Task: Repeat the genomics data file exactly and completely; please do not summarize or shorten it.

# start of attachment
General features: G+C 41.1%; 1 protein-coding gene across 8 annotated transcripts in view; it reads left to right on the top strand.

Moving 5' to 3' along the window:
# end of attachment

General features: G+C 41.1%; 1 protein-coding gene across 8 annotated transcripts in view; it reads left to right on the top strand.

Moving 5' to 3' along the window: